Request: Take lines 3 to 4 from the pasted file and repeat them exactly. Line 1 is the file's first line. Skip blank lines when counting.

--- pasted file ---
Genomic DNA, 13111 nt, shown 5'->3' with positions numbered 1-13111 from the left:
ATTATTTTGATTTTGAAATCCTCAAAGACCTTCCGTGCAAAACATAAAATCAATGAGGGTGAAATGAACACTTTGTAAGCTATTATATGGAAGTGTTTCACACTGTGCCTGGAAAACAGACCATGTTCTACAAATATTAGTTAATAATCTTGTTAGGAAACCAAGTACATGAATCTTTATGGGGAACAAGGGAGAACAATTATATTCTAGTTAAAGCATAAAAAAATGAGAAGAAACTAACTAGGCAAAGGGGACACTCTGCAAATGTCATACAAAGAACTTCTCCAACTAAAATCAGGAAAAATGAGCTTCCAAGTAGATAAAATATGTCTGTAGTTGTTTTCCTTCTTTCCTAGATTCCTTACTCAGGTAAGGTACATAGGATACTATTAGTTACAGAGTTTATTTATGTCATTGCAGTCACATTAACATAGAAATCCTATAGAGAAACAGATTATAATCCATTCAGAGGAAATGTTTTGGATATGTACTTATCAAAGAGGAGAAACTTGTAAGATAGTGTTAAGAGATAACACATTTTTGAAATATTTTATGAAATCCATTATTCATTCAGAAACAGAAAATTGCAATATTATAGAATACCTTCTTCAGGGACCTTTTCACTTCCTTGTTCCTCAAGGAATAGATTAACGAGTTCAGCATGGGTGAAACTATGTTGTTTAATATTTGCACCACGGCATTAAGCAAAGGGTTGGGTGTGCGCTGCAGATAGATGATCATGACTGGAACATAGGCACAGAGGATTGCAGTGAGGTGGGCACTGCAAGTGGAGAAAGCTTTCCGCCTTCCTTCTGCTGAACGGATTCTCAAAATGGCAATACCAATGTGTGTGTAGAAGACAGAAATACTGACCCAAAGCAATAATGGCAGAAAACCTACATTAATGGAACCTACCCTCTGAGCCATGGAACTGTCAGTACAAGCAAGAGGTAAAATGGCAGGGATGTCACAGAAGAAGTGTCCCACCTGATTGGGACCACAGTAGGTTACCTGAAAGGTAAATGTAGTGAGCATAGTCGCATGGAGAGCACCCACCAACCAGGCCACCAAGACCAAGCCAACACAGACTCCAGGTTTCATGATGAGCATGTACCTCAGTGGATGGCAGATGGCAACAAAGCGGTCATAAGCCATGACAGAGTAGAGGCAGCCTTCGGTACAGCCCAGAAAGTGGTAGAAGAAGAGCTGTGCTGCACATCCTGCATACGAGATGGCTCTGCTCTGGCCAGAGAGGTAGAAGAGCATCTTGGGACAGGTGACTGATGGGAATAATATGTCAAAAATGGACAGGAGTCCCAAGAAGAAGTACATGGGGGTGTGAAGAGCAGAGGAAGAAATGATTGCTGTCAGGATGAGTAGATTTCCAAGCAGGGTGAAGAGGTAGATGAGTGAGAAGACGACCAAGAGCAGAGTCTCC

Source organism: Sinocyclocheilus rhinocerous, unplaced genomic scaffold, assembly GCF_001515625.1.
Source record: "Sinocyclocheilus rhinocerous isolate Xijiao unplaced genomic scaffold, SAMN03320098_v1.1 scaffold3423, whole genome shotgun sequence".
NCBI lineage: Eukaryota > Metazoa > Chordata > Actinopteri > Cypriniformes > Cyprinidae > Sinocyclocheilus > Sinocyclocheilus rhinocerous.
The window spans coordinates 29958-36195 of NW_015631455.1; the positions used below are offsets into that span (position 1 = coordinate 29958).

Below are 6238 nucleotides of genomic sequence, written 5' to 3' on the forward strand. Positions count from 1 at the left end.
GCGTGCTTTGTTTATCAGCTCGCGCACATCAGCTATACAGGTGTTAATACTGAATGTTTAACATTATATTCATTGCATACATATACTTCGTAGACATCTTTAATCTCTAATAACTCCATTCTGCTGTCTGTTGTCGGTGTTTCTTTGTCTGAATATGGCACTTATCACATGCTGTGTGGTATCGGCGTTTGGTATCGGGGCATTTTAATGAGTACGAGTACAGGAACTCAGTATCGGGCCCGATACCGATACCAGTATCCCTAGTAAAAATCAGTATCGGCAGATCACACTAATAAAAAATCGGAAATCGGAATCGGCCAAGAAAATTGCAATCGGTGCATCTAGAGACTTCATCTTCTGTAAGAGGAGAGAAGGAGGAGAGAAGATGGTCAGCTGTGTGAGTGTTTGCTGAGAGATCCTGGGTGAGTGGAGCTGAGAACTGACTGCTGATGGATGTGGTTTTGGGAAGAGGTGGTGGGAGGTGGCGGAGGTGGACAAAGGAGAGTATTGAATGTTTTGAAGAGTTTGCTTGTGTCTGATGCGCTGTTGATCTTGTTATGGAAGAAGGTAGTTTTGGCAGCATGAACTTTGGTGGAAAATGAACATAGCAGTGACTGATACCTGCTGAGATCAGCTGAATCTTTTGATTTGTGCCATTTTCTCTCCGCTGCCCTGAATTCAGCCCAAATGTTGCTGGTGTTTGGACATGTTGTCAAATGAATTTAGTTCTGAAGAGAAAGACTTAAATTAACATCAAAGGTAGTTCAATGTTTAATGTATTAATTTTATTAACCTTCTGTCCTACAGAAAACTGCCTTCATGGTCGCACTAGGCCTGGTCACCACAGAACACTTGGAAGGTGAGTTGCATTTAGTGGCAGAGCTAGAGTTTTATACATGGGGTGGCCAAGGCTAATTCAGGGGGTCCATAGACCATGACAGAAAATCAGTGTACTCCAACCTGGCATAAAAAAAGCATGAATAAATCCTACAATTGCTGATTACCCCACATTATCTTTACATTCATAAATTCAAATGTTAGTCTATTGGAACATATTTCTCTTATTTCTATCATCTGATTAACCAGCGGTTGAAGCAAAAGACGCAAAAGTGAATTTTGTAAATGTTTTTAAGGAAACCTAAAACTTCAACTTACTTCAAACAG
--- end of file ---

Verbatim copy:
Source organism: Sinocyclocheilus rhinocerous, unplaced genomic scaffold, assembly GCF_001515625.1.
Source record: "Sinocyclocheilus rhinocerous isolate Xijiao unplaced genomic scaffold, SAMN03320098_v1.1 scaffold3423, whole genome shotgun sequence".